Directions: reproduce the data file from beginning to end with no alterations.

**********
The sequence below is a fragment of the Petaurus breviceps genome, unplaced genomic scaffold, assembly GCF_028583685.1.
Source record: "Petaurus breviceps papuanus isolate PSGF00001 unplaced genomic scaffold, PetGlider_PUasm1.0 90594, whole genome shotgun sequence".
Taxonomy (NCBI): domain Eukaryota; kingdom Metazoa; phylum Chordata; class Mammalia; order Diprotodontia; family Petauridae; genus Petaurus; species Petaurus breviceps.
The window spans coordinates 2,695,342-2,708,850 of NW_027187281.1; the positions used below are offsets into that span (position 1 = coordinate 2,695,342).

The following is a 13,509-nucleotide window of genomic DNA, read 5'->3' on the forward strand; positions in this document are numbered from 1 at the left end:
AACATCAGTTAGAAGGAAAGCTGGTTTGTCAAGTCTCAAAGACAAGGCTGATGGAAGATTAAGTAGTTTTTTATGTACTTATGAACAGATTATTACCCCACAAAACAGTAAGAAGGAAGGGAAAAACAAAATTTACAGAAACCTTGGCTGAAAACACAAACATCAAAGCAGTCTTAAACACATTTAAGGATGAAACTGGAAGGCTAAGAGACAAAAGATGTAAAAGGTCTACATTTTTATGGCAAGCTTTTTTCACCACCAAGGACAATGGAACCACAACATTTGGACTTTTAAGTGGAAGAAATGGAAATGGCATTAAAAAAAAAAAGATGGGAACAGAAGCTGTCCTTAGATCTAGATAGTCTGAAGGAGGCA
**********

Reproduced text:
The sequence below is a fragment of the Petaurus breviceps genome, unplaced genomic scaffold, assembly GCF_028583685.1.
Source record: "Petaurus breviceps papuanus isolate PSGF00001 unplaced genomic scaffold, PetGlider_PUasm1.0 90594, whole genome shotgun sequence".
Taxonomy (NCBI): domain Eukaryota; kingdom Metazoa; phylum Chordata; class Mammalia; order Diprotodontia; family Petauridae; genus Petaurus; species Petaurus breviceps.
The window spans coordinates 2,695,342-2,708,850 of NW_027187281.1; the positions used below are offsets into that span (position 1 = coordinate 2,695,342).

The following is a 13,509-nucleotide window of genomic DNA, read 5'->3' on the forward strand; positions in this document are numbered from 1 at the left end:
AACATCAGTTAGAAGGAAAGCTGGTTTGTCAAGTCTCAAAGACAAGGCTGATGGAAGATTAAGTAGTTTTTTATGTACTTATGAACAGATTATTACCCCACAAAACAGTAAGAAGGAAGGGAAAAACAAAATTTACAGAAACCTTGGCTGAAAACACAAACATCAAAGCAGTCTTAAACACATTTAAGGATGAAACTGGAAGGCTAAGAGACAAAAGATGTAAAAGGTCTACATTTTTATGGCAAGCTTTTTTCACCACCAAGGACAATGGAACCACAACATTTGGACTTTTAAGTGGAAGAAATGGAAATGGCATTAAAAAAAAAAAGATGGGAACAGAAGCTGTCCTTAGATCTAGATAGTCTGAAGGAGGCA